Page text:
Format equivalence, engineering and practical envelope

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So which one has the biggest practical shooting envelope? They’re all the same; read on to find out why***.

Much has been written about depth of field, angle of view etc. equivalency for the various common sizes – I won’t repeat that. What I’m more interested is what consequences it has in practical terms on shooting envelope limitations, and how the apparent multitude of choices aren’t really choices at all – with a very few exceptions. To complicate things further, just because something can be done from an engineering standpoint doesn’t mean that it’s desirable from a marketing standpoint, and that’s before we even attempt to factor in how other things like haptics, controls, build quality etc. affect the overall shooting experience. Two examples: a consumer APS-C-sized camera with weather sealing and no feature or control compromises (think D5600 or 200D size); or a 1″ camera with really top class interchangeable optics (well, Nikon tried, but the market didn’t accept it). Or a rugged ‘professional’ compact, sensor size irrelevant. See what I mean?

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Postcards: My quiet hometown, Kuching

I was born and raised in Kuching, the City of Cats situated in Borneo. Kuching is a small city and drastically different from Kuala Lumpur – where I am based currently. There are no extensive highways, skyscrapers or excessive concrete structures. The air is cleaner, the sky is always blue and people there are generally friendlier as well. Many photographer friends are willing to pay good money to travel far to see and shoot different places and cultures. While I always encourage them to travel, I also remind them to slow down and look at what they have around them. I love my hometown, I grew up there and I know it well. Knowing your subject is critical in improving your photography. What place would you know better than your own roots?

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Second take – the Sigma 16mm f1.4 in the field

As mentioned in my initial review of the Sigma 16mm F1.4 DC DN Contemporary lens, I had the lens for a few more days – enough for a quick round of weekend shutter therapy. Considering I shot mostly at night/low-light for the review, I took this opportunity to test the lens under more favorable light conditions. I also shot images with human subjects as I normally do for my street shooting.

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Off topic photoessay: a new chapter for Malaysia

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I have never been interested in politics – mostly because the same party has been in power in my country since independence; more than 60 years. A change of government is no big deal in most democracies; but the concept of democracy had been largely theoretical until two days ago – the incumbents ensured there was simply no credible opposition to vote for even if you were inclined to. I – and many others – had come to the conclusion that democracy was merely an illusion. We were proven wrong two days ago when the opposition was elected into power by a surprisingly large margin; never mind that the opposition was lead by a 93-year old former prime minister who switched sides, and the supporting cast of actors was largely the same as before. Never mind that Malaysians voted for fundamentally the same thing as we had 20 years before (if that’s not a pervasively conservative attitude, I don’t know what is). And never mind that some of the promises made (as with every election) may not make complete rational sense – the real news is that we actually had a choice. At the very least, this gives us hope that things can change: and from now on, change will happen if the people aren’t happy.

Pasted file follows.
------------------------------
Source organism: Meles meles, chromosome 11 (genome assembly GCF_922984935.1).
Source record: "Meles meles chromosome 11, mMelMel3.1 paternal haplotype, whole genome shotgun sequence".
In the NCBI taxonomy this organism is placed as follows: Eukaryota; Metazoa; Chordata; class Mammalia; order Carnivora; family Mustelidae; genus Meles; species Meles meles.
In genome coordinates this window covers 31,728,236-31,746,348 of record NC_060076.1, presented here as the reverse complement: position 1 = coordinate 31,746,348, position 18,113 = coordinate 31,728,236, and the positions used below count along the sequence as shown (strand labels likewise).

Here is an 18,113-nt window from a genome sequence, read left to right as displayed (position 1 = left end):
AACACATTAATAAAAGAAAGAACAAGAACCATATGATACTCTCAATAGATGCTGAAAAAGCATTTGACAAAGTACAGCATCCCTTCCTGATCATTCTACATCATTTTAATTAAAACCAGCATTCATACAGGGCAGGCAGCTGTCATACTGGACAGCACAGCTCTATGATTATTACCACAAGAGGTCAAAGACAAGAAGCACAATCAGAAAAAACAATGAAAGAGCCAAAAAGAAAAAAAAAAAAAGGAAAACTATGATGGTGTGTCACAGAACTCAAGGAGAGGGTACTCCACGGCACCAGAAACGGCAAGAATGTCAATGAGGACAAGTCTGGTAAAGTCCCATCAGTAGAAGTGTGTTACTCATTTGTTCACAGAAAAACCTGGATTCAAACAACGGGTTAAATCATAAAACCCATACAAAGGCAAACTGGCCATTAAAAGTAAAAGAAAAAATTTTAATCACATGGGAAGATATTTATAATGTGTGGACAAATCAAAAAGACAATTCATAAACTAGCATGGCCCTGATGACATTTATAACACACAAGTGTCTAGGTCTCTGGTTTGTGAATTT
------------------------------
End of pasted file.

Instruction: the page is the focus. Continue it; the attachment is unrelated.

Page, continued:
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Review: the Sigma 16mm f1.4 DC DN C

After my review of the Olympus M.Zuiko 17mm F1.2 PRO, a few people suggested a lower priced yet seemingly competent alternative – the Sigma 16mm F1.4 DC DN Contemporary lens. A dear friend, Amir, who recently obtained a Sigma 16mm was kind enough to loan it to me for review purposes. So is this really a budget-friendly option to the 17mm F1.2 PRO from Olympus, and does the Sigma lens perform well enough under the standard Robin Wong lens torture tests?

Some quick disclaimers; neither Ming Thein nor I are associated with Sigma Malaysia. This is an independent review and my approach is always based on user experience and may be subjective. The Sigma 16mm F1.4 was used on the Olympus OM-D E-M1 Mark II for all the sample images shown in this article. All images were shot in RAW and post-processed using Capture One Pro, with minor adjustments. You may view the images from this article in higher resolution on an online Google Photo album here.

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Major firmware updates for X1D and H6D

You asked…we listened. V1.21 brings quite a few extra features, and is available immediately for download here. The changelog of major items is as follows:

For the X1D:

  • AF support is now present for all HC lenses (except the 120 macro) – firmware is lodged under individual lenses on the download site
  • Interval timer
  • Bracketing
  • Manual eyedropper WB tool
  • Auto ISO shutter speed limits (with both 1/fl multiple and 1/shutter speed options, of course)
  • Custom button options now include interval timer, manual WB, bracketing etc.
  • Long press of the AF-D button during playback goes to 100% actual pixel view at the focus point
  • During EVF playback, the rear display acts as a touchpad to scroll/browse images
  • During rear screen playback, LV now starts immediately when switching to the EVF to reduce capture time.
  • Tethered image import for Phocus over USB

For the H6D (all three versions):

  • Manual eyedropper WB tool
  • Setting profiles
  • Tethered image import for Phocus over USB
  • Audio notifications – H4/5 users will remember this as confirmations that an image is shot, camera ready, over/underexposure etc. in addition to the usual focus beeps
  • Long press of the True Focus button during playback to go to 100% actual pixel view
  • Use of rear screen as touchpad for browse/scroll when a HDMI monitor is connected